Obviously, a beginning relational database class at a local community college using Microsoft Access would be just the ticket here. Your next option would be to use computer-based training for Access or find a good Web tutorial. Finally, you can search Amazon.com for a good Access book, or find a Web site where a lot of Access people hang out and ask. (I don't use Access and therefore don't have a book recommendation for you.)

    And if you need a free Access work-a-like, check out the database tool in OpenOffice at openoffice.org.
  • JDMurrayJDMurray MSIT InfoSec CISSP SSCP GSEC EnCE C|EH Cloud+ CySA+ CASP+ PenTest+ Security+ Surf City, USAAdmin Posts: 12,323 Admin
    If you are looking for a great media cataloging program whose functionality would be good to emulate in your project, have a look at TVersity.
  • blargoeblargoe Self-Described Huguenot NC, USAMember Posts: 4,174 ■■■■■■■■■□
    In my experience helpdesk really aren't going to be troubleshooting Access databases. It's possible that some HR moron just wanted to list all of the Office applications they knew about and posted the ad.
    IT guy since 12/00

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  • bighornsheepbighornsheep Member Posts: 1,506
    I know that there is a great database prof out there that was teaching still. I was able to get some of his notes in the past..but I am not too sure about copyright policies about such a thing, so I will only say that if you would search for cs1555, you should find something interesting.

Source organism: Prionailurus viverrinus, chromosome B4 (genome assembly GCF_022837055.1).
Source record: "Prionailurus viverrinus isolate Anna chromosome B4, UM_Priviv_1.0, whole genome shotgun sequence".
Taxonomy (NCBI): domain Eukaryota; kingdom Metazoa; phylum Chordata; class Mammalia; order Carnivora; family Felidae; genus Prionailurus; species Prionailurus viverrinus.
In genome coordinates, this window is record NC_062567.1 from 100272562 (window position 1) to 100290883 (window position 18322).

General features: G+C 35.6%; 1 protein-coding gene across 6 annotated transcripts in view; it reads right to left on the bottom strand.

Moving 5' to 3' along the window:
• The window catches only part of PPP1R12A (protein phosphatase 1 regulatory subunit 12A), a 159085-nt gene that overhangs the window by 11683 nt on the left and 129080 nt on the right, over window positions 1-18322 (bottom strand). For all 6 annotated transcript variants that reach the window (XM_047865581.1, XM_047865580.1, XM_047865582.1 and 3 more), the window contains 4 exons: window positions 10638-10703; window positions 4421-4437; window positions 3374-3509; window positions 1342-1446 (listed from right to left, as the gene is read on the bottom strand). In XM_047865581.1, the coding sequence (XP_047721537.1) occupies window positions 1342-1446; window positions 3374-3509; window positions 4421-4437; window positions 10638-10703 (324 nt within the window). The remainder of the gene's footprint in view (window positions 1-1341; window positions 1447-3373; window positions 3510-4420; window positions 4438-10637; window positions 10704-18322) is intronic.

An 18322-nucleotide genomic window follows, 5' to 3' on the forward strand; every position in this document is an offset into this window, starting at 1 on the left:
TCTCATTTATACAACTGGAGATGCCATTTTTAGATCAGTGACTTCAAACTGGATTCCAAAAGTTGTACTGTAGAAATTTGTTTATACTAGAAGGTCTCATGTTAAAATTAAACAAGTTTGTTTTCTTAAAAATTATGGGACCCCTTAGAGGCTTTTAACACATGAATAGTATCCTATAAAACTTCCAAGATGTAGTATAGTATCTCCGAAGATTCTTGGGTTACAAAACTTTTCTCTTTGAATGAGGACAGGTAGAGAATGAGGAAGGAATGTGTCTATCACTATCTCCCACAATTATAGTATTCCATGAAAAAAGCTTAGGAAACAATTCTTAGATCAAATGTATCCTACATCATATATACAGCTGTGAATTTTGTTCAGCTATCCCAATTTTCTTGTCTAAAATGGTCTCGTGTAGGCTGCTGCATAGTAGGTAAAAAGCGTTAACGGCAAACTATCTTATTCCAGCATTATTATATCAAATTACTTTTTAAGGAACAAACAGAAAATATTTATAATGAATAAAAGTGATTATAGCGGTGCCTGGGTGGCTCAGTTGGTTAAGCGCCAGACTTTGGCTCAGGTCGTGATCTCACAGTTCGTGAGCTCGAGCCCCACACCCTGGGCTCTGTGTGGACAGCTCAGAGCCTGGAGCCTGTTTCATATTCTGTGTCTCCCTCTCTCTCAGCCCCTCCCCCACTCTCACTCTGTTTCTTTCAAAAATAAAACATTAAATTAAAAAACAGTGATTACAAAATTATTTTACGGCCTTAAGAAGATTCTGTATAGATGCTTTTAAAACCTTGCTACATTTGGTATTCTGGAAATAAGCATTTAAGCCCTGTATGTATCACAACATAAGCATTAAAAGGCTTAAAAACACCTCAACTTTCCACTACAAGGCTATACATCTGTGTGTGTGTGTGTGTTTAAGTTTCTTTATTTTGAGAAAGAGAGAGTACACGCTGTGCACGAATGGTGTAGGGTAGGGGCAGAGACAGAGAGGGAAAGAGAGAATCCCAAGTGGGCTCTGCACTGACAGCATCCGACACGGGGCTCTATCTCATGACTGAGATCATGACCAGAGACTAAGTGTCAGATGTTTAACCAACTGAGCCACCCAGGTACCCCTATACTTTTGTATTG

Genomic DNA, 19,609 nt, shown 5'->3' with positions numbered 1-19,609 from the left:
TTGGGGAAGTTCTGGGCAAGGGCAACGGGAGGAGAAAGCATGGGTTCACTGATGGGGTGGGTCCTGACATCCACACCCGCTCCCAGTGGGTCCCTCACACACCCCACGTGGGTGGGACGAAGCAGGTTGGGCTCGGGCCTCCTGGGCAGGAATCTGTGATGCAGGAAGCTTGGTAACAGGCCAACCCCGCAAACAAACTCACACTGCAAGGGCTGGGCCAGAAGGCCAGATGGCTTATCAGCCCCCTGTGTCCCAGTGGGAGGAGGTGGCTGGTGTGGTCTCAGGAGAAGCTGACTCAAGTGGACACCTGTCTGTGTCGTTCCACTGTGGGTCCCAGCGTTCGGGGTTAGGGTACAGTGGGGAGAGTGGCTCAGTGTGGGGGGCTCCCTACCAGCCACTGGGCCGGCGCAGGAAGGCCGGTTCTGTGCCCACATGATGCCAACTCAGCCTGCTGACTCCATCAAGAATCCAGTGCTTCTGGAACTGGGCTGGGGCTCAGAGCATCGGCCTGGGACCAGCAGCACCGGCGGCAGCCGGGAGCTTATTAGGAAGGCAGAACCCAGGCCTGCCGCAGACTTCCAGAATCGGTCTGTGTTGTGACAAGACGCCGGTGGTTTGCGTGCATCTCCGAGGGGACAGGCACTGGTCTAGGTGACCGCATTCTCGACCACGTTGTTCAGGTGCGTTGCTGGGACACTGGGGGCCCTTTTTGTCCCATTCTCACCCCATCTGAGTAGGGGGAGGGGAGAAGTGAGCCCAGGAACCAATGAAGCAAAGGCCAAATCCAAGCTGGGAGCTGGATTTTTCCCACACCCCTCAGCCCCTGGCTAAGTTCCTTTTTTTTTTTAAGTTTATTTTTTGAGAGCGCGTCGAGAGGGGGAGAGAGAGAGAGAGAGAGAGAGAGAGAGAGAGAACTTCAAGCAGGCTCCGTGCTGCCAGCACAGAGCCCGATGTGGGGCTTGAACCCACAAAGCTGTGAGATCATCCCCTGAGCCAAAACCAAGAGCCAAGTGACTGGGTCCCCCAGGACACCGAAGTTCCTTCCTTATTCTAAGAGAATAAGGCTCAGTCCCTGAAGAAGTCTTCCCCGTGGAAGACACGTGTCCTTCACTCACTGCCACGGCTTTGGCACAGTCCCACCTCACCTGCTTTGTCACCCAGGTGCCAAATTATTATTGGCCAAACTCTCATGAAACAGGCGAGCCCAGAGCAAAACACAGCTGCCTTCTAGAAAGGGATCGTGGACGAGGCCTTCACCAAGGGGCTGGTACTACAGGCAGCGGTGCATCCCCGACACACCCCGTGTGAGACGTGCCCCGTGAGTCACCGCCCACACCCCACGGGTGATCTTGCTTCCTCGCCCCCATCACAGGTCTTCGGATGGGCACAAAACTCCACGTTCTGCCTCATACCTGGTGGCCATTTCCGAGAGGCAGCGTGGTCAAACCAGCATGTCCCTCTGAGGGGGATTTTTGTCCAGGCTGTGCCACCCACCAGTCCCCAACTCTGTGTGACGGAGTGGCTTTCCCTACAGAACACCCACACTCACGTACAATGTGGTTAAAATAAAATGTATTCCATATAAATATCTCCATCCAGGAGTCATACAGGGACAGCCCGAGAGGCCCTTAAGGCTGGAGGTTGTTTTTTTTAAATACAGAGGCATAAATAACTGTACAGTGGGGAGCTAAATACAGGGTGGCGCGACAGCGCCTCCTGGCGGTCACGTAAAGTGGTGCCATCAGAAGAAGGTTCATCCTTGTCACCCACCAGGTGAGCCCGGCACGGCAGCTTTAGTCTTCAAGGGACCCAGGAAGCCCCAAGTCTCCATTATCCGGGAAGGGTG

Good luck.

    Dont ask me more about this, I dont know if this is right already to be posting about these materials. Mods, delete this post if it is otherwise.
    Jack of all trades, master of none
  • plettnerplettner Member Posts: 197
    Who the hell uses these things? I know every company in the world uses databases of some sort, and the rabbit hole does get deep, but what would the environment be like if they are citing Access as a requirement for troubleshooting... How does it fit together? Does a database programmer create the database on the backend and then create "some way" (forms?) for the client to use Access on the desktop to manipulate data on the backend server?

    What should i be learning about Access/SQL/relational databases as an entry level networking kid?... i've set my career path on a MS systems adminstration so i know i'll need to get a grasp on database stuff eventually to a certain extent... What kind of stuff would a helpdesk or desktop support employee be expected to troubleshoot or train with Access?

    A lot of places have in-house developers which write custom databases for users. We have a DBA (Database Administrator) as some departments require very specific databases as off-the-shelf software is not available. They also required highly-customised reports to be generated. Some of our laboratories use customised databases to determine Salmonella outbreaks and pass these reports to the Department of Health.

    In a helpdesk environment, you would not need to know every detail of these databases developed in-house but determining what might be an Access-generated message compared to an error message written into the database would be helpful. For example, you could then escalate the job to the developer if their program was flawed of to the desktop support if Access needed a patch or upgrade.

    Further down the track as an administrator, a good knowledge of SQL Server would be a great asset. It's not critical now.